One might be forgiven for thinking someone had slipped something psychedelic and time-traveling into your mocha soy latte on first hearing Wolfmother’s debut U.S. album. Hailed as the return of the power trio, the Australian threesome take off where early Black Sabbath and Led Zeppelin left off in the 1970s. With heavy power chords and riffing backed by a massive bass and drum attack, the group doesn’t just recall or revive the glories of a past musical era but instead prove that it’s a fresh and bracing sound some three decades later.
Not that the band minds the comparisons. “Things were better in the ’70s,” insists guitarist and singer Andrew Stockdale, even if he’s barely old enough to attest to the fact. His contention is backed not only by their potent musical attack but also a mighty buzz, as well as their song “Love Train” providing the soundtrack for a recent iPod television ad.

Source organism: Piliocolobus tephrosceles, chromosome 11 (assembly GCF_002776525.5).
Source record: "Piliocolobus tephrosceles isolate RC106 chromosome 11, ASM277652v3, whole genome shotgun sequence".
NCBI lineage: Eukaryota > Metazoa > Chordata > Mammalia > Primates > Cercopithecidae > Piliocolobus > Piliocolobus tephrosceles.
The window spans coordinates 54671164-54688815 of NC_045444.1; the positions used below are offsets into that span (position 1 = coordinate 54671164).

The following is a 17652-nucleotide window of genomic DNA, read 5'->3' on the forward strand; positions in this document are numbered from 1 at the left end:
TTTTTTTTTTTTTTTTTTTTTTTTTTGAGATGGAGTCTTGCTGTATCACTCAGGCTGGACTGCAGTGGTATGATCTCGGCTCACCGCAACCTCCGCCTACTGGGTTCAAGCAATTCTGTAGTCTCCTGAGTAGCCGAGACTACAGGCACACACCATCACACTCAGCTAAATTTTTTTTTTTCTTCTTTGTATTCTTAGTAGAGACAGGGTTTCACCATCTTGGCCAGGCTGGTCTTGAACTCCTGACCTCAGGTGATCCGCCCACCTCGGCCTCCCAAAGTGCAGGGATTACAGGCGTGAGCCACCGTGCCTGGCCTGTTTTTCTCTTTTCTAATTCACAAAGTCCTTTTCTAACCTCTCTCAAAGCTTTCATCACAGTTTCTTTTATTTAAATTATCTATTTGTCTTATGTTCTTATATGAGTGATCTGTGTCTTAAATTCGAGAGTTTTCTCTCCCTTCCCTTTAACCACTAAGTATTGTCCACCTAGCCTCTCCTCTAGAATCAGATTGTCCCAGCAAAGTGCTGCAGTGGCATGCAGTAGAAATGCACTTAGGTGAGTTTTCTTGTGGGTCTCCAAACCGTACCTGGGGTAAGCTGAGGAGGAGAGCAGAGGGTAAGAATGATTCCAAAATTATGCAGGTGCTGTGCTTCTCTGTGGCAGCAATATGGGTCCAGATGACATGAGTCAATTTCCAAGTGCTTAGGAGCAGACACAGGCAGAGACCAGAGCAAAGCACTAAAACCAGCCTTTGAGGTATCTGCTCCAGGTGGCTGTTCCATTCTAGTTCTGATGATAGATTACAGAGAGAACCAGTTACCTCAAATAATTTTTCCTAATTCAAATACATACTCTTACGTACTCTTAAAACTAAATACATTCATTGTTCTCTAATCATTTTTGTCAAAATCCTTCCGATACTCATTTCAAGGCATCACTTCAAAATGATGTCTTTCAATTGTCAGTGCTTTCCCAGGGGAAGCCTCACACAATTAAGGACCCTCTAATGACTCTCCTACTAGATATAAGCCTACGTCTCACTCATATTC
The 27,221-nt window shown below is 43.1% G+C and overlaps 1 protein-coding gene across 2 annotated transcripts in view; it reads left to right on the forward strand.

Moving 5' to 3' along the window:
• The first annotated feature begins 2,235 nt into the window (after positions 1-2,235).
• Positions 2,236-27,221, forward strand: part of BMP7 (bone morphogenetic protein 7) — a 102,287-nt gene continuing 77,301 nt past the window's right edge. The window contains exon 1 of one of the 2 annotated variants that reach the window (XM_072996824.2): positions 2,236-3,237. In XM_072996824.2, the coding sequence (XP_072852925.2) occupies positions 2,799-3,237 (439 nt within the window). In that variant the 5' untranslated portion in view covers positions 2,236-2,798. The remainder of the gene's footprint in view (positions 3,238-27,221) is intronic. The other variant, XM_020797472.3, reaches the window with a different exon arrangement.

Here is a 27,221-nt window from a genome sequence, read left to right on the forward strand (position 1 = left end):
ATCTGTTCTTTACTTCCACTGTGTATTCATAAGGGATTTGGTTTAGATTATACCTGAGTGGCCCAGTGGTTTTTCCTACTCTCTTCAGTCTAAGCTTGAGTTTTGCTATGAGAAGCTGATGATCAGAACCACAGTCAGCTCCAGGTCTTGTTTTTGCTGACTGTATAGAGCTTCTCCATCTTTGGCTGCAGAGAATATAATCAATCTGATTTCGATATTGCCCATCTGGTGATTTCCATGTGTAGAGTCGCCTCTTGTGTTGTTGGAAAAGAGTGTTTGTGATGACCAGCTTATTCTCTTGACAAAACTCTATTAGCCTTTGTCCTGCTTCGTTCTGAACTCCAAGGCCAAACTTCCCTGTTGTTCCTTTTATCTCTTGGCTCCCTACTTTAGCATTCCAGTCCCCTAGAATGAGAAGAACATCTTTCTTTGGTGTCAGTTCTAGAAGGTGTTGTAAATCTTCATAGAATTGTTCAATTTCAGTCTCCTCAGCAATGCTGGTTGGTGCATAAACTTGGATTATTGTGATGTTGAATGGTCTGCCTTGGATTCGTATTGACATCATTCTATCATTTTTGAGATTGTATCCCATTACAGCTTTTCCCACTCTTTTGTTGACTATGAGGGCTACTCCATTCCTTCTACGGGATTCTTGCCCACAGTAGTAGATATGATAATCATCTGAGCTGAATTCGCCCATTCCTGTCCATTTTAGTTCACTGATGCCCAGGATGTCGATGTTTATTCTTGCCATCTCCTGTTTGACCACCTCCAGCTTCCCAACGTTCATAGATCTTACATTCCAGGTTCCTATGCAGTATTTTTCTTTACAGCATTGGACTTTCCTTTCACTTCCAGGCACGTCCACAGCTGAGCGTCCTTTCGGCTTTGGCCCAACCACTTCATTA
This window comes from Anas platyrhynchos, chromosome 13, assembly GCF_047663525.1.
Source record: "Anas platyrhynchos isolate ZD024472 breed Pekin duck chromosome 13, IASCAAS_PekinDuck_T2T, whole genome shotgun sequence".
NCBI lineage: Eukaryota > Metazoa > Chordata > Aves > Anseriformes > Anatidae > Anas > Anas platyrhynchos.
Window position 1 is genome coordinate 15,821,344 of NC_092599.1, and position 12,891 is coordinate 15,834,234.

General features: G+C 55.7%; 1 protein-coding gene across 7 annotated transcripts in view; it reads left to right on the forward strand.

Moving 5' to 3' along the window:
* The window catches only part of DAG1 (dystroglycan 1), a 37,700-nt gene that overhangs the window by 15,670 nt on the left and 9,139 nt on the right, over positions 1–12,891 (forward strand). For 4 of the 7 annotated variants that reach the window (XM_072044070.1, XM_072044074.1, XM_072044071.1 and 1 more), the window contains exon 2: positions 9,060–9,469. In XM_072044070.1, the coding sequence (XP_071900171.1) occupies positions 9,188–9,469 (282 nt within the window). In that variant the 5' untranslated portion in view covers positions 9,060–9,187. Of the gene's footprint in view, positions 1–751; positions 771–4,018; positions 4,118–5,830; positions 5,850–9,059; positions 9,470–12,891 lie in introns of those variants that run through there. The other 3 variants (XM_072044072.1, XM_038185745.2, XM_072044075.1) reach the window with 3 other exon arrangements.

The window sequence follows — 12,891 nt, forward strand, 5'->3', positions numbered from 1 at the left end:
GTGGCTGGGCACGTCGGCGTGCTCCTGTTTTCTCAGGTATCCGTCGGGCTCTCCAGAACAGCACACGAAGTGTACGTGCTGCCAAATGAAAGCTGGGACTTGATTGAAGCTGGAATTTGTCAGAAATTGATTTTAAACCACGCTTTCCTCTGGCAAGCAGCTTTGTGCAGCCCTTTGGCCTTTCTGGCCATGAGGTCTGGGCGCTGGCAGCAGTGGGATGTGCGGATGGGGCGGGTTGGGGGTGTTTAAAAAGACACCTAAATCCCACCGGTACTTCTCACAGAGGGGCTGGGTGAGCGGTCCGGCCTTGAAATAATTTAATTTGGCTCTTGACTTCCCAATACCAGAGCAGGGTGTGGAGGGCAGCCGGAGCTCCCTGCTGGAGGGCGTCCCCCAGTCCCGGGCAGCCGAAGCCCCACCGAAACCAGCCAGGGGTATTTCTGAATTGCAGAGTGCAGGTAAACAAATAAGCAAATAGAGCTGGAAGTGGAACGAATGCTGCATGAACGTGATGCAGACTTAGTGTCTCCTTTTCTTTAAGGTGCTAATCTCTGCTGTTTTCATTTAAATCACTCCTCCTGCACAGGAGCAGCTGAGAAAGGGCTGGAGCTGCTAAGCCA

Though ostensibly a new group, Stockdale started playing with bandmates Chris Ross (who plays bass and keyboards) and Myles Heskett (drums) in 1999. They spent more than four years playing together for just the sheer fun of it — and also honing their style — before emerging with an Australian EP in 2004 and gigs that sent ripples across Down Under.
By the next year, they had placed a record-breaking six songs on the “Top 100 for 2005” list from Australia’s national Triple J rock radio, as well as earning Triple J’s Australian album of the year award. An EP release in the U.S. at the beginning of this year stoked appetites for Wolfmother’s full CD, produced by David Sardy, whose credits include work with Oasis, Jet and Pavement. The band’s warm stateside reception confirms that they’ve taken something tried and true and made it new and exciting again.